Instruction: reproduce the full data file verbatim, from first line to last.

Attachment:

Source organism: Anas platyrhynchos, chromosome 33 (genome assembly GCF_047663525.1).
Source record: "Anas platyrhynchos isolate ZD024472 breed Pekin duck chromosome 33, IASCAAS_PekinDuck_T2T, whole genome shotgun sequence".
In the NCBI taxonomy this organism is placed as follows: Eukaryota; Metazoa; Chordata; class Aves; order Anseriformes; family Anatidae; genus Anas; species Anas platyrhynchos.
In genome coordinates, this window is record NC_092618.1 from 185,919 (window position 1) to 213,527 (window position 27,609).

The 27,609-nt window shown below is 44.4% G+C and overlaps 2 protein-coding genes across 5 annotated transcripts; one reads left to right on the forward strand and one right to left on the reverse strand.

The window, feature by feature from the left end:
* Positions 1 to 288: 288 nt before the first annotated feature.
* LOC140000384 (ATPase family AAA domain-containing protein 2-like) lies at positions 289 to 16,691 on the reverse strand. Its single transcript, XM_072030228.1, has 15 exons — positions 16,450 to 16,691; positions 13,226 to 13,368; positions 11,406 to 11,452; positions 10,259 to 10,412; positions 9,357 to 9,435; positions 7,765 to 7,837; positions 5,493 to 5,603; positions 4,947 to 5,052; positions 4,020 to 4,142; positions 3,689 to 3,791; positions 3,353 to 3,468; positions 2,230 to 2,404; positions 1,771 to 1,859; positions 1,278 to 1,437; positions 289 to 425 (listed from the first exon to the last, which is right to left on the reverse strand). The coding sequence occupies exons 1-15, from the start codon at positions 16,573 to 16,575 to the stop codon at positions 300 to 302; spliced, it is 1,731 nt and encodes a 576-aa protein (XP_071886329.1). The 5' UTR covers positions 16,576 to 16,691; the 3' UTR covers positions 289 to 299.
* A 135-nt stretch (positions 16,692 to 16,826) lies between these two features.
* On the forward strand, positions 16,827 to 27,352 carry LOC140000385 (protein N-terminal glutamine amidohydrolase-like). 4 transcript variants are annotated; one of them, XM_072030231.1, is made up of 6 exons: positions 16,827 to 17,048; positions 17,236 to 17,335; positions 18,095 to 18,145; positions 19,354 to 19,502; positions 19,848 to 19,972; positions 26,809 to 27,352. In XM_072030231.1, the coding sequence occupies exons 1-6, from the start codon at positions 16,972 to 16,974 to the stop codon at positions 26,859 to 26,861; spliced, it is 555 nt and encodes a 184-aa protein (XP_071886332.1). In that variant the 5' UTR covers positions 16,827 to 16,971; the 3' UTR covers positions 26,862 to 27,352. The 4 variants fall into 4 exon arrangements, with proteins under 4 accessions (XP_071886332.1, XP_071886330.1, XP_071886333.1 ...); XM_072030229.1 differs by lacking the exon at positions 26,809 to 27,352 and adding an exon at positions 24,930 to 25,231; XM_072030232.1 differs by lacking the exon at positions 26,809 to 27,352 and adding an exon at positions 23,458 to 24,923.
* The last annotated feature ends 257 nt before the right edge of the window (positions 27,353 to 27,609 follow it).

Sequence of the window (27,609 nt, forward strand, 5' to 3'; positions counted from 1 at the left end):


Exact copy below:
Source organism: Anas platyrhynchos, chromosome 33 (genome assembly GCF_047663525.1).
Source record: "Anas platyrhynchos isolate ZD024472 breed Pekin duck chromosome 33, IASCAAS_PekinDuck_T2T, whole genome shotgun sequence".
In the NCBI taxonomy this organism is placed as follows: Eukaryota; Metazoa; Chordata; class Aves; order Anseriformes; family Anatidae; genus Anas; species Anas platyrhynchos.
In genome coordinates, this window is record NC_092618.1 from 185,919 (window position 1) to 213,527 (window position 27,609).

The 27,609-nt window shown below is 44.4% G+C and overlaps 2 protein-coding genes across 5 annotated transcripts; one reads left to right on the forward strand and one right to left on the reverse strand.

The window, feature by feature from the left end:
* Positions 1 to 288: 288 nt before the first annotated feature.
* LOC140000384 (ATPase family AAA domain-containing protein 2-like) lies at positions 289 to 16,691 on the reverse strand. Its single transcript, XM_072030228.1, has 15 exons — positions 16,450 to 16,691; positions 13,226 to 13,368; positions 11,406 to 11,452; positions 10,259 to 10,412; positions 9,357 to 9,435; positions 7,765 to 7,837; positions 5,493 to 5,603; positions 4,947 to 5,052; positions 4,020 to 4,142; positions 3,689 to 3,791; positions 3,353 to 3,468; positions 2,230 to 2,404; positions 1,771 to 1,859; positions 1,278 to 1,437; positions 289 to 425 (listed from the first exon to the last, which is right to left on the reverse strand). The coding sequence occupies exons 1-15, from the start codon at positions 16,573 to 16,575 to the stop codon at positions 300 to 302; spliced, it is 1,731 nt and encodes a 576-aa protein (XP_071886329.1). The 5' UTR covers positions 16,576 to 16,691; the 3' UTR covers positions 289 to 299.
* A 135-nt stretch (positions 16,692 to 16,826) lies between these two features.
* On the forward strand, positions 16,827 to 27,352 carry LOC140000385 (protein N-terminal glutamine amidohydrolase-like). 4 transcript variants are annotated; one of them, XM_072030231.1, is made up of 6 exons: positions 16,827 to 17,048; positions 17,236 to 17,335; positions 18,095 to 18,145; positions 19,354 to 19,502; positions 19,848 to 19,972; positions 26,809 to 27,352. In XM_072030231.1, the coding sequence occupies exons 1-6, from the start codon at positions 16,972 to 16,974 to the stop codon at positions 26,859 to 26,861; spliced, it is 555 nt and encodes a 184-aa protein (XP_071886332.1). In that variant the 5' UTR covers positions 16,827 to 16,971; the 3' UTR covers positions 26,862 to 27,352. The 4 variants fall into 4 exon arrangements, with proteins under 4 accessions (XP_071886332.1, XP_071886330.1, XP_071886333.1 ...); XM_072030229.1 differs by lacking the exon at positions 26,809 to 27,352 and adding an exon at positions 24,930 to 25,231; XM_072030232.1 differs by lacking the exon at positions 26,809 to 27,352 and adding an exon at positions 23,458 to 24,923.
* The last annotated feature ends 257 nt before the right edge of the window (positions 27,353 to 27,609 follow it).

Sequence of the window (27,609 nt, forward strand, 5' to 3'; positions counted from 1 at the left end):